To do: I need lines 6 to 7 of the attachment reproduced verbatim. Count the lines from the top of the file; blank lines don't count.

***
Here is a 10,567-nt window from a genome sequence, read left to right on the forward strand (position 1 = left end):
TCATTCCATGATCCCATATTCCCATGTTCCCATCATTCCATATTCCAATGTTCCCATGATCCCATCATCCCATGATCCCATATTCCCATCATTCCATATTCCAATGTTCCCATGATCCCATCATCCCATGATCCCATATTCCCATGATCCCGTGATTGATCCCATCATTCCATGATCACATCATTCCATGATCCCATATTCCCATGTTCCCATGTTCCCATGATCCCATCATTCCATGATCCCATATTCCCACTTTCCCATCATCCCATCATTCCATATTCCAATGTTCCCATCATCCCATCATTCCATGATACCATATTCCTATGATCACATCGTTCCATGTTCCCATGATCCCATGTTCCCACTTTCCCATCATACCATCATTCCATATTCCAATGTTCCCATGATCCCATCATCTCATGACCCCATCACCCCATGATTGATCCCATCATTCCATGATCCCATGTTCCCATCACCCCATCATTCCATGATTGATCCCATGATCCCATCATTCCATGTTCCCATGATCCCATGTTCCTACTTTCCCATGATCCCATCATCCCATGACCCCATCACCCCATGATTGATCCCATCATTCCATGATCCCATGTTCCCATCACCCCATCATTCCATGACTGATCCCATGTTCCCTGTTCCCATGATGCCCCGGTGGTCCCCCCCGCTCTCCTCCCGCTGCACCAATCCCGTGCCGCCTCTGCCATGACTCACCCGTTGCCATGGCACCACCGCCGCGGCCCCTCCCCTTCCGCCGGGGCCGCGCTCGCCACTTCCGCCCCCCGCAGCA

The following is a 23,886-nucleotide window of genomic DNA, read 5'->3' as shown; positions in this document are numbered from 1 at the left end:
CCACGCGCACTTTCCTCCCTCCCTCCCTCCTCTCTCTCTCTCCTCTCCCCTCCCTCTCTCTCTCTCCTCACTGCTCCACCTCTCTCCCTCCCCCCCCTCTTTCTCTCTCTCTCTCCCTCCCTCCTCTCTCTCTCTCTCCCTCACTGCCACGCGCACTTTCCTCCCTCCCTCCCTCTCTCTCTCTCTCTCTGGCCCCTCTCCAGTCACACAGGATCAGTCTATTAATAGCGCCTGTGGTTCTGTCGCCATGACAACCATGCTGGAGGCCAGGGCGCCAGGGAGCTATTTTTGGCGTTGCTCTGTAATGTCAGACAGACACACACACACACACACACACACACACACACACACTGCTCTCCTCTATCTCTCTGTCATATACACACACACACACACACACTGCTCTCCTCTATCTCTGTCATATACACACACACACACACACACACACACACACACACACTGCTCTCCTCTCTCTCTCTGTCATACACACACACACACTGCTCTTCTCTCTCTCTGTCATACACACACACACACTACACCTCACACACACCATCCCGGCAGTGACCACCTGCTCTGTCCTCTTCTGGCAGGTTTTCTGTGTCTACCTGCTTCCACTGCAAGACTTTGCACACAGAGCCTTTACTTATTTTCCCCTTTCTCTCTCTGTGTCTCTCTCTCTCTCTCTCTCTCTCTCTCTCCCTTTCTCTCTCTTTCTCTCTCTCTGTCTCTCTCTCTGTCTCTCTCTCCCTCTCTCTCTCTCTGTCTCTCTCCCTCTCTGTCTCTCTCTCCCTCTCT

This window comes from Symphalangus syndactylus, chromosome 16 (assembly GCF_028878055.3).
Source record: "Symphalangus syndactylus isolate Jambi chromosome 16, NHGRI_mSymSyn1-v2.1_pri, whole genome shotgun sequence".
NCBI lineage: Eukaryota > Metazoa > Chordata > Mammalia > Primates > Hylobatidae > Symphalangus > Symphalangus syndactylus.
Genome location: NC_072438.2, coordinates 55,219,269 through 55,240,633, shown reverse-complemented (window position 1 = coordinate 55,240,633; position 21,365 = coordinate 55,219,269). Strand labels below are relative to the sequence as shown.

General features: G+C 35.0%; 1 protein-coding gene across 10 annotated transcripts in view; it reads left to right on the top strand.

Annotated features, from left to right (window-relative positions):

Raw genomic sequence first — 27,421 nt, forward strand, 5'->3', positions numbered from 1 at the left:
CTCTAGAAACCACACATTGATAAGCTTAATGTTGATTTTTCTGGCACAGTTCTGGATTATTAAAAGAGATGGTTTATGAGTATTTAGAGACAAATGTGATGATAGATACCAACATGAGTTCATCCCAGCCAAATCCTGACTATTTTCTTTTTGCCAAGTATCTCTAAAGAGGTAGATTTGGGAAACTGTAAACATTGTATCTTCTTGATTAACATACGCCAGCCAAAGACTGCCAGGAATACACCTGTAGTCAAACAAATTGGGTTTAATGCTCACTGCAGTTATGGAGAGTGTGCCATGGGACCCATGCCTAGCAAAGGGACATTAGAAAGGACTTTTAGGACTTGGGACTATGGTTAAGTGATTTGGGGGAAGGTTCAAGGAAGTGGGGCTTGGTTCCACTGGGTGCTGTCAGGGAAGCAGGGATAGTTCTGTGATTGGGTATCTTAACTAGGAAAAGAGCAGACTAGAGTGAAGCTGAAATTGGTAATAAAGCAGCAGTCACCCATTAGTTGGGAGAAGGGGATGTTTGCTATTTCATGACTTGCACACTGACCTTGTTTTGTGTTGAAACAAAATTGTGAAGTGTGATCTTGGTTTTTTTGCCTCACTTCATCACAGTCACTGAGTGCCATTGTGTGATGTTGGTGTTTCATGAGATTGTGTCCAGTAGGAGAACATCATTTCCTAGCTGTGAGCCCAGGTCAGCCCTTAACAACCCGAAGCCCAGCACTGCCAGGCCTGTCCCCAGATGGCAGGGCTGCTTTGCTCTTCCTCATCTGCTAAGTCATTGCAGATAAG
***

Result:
Source record: "Symphalangus syndactylus isolate Jambi chromosome 16, NHGRI_mSymSyn1-v2.1_pri, whole genome shotgun sequence".
NCBI lineage: Eukaryota > Metazoa > Chordata > Mammalia > Primates > Hylobatidae > Symphalangus > Symphalangus syndactylus.